I know, I know, you've got enough reading to do. But when you're only plan for your day off or weekend is lying in bed binging on whatever new release Netflix has put out (probably Orange Is the New Black, please no spoilers I haven't watched it yet), you've probably got time to close your laptop and read a book. Netflix can wait. Pick up one of the following instead.
'This book predicts the decline of today's professions and describes the people and systems that will replace them. In an Internet society, according to Richard Susskind and Daniel Susskind, we will neither need nor want doctors, teachers, accountants, architects, the clergy, consultants, lawyers, and many others, to work as they did in the 20th century.'
$26.87 at BookDepository.com
You might remember the name 'Susskind'. That's probably because he wrote the doomsday tome 'The End of Lawyers?: Rethinking the nature of legal services', a controversial book in it's day. It's a name that most of your interviewers will be familiar with. This new book, co-written by Susskind's economist son, gives the wider perspective on the changing nature of professions.
'For more than 5,000 years, since the beginnings of the first agrarian empires, humans have used elaborate credit systems to buy and sell goods that is, long before the invention of coins or cash. It is in this era, Graeber argues, that we also first encounter a society divided into debtors and creditors.'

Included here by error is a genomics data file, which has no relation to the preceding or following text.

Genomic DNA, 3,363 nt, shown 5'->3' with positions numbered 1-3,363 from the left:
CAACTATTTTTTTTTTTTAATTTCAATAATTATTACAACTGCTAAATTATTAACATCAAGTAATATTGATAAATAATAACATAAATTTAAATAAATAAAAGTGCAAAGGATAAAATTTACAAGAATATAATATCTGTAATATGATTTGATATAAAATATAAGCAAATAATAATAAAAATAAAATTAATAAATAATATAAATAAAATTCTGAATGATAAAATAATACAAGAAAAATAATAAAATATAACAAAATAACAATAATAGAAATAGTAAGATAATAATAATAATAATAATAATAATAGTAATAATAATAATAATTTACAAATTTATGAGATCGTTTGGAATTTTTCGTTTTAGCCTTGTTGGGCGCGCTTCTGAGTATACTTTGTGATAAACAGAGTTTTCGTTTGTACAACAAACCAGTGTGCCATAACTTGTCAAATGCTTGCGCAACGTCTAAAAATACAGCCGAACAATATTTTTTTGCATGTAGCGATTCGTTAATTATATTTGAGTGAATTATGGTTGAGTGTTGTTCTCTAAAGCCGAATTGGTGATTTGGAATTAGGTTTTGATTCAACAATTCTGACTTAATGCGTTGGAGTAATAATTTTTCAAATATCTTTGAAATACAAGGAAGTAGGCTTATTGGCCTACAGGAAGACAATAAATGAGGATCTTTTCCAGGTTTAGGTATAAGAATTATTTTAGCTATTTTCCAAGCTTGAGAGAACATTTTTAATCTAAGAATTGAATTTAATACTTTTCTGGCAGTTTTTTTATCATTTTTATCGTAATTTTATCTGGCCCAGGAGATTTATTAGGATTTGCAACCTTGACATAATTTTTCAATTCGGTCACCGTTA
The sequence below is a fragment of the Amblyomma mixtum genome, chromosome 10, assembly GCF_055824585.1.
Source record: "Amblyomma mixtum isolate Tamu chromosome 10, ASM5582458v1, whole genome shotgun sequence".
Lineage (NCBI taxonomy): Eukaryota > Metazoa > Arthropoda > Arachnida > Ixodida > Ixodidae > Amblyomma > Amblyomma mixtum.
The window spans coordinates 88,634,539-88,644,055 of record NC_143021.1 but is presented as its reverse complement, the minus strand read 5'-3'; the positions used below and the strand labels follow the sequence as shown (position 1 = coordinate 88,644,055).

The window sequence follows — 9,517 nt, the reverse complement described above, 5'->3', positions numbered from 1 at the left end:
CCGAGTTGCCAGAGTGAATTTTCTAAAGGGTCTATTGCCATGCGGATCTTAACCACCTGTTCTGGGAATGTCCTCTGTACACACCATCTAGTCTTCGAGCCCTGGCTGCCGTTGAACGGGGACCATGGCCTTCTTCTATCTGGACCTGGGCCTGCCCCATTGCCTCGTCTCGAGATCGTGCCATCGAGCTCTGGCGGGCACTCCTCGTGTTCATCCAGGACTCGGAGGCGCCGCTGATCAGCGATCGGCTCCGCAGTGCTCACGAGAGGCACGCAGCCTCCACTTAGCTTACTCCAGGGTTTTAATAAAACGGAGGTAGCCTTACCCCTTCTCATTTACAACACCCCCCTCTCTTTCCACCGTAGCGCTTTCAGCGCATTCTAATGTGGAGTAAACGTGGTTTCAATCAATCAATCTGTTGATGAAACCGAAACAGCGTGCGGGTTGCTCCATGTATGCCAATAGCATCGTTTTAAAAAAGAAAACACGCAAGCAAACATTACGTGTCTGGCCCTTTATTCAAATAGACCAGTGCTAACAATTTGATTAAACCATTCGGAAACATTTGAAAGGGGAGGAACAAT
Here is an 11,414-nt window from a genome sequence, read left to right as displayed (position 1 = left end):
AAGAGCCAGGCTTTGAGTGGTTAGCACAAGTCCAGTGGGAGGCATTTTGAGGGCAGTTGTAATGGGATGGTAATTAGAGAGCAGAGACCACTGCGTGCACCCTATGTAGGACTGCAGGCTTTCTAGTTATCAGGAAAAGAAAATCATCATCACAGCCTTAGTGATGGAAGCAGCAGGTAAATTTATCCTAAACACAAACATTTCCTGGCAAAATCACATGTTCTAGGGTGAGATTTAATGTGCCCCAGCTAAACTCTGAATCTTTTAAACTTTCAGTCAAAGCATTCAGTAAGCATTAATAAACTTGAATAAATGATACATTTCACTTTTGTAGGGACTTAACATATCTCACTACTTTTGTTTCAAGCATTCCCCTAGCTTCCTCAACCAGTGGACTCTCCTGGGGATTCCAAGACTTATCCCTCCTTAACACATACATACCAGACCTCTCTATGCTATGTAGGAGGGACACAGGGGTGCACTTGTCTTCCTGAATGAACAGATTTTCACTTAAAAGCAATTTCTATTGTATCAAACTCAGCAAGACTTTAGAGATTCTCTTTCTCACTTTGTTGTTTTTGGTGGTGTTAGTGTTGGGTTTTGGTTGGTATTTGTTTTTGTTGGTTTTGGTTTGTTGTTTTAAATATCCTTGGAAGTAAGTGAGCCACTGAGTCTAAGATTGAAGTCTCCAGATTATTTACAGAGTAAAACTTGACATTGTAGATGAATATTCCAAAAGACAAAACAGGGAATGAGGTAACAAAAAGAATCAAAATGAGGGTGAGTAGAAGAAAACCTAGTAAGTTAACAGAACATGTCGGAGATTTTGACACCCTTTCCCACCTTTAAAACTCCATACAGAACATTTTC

$24.58 at BookDepository.com
Given that much of the work that big commercial firms do is essentially to do with debt, this is an interesting read. It might not give you a detailed look into the workings of Commbank (that's what the AFR subscription is for) but it provides an engaging insight into how debt actually works. You might be surprised at how helpful this will be.
'We all depend on the finance sector. We need it to store our money, manage our payments, finance housing stock, restore infrastructure, fund retirement and support new business. But these roles comprise only a tiny sliver of the sector's activity: the vast majority of lending is within the finance sector. So what is it all for? What is the purpose of this activity? And why is it so profitable?'
$15.64 at BookDepository.com
So this one might be for the more advanced among you, or maybe leave it 'til you've had a chance to develop your knowledge a little. In this book, John Kay takes a cynical look at how the financial sector, its growth and its concerning circularity. You don't have to agree with him, but it's worth a read.
3. Find a buddy
I hope you've got at least one friend. Not only for the purpose of raising your commercial awareness, of course, just generally. If you don't, probably a good time to get one. Finding a friend that's similarly commercially challenged can be just as useful as having one that's a certified expert. Take some time in your standard coffee date or study session to talk over the stories you've been reading about and what your thoughts are on them. Maybe even try to explain them to someone. This will help you remember the story but also the concepts in it. If you're friend is a beginner then they'll benefit from this explanation as well. Conversely, if they're an expert, they'll be able to spot any mistakes in your understanding of the story or a concept.
Also, if you have a friend that's also given in and forked out for an AFR subscription, consider sharing a Premium Digital subscription. It's only going to cost you $4 more each and you can both access an unlimited number of articles.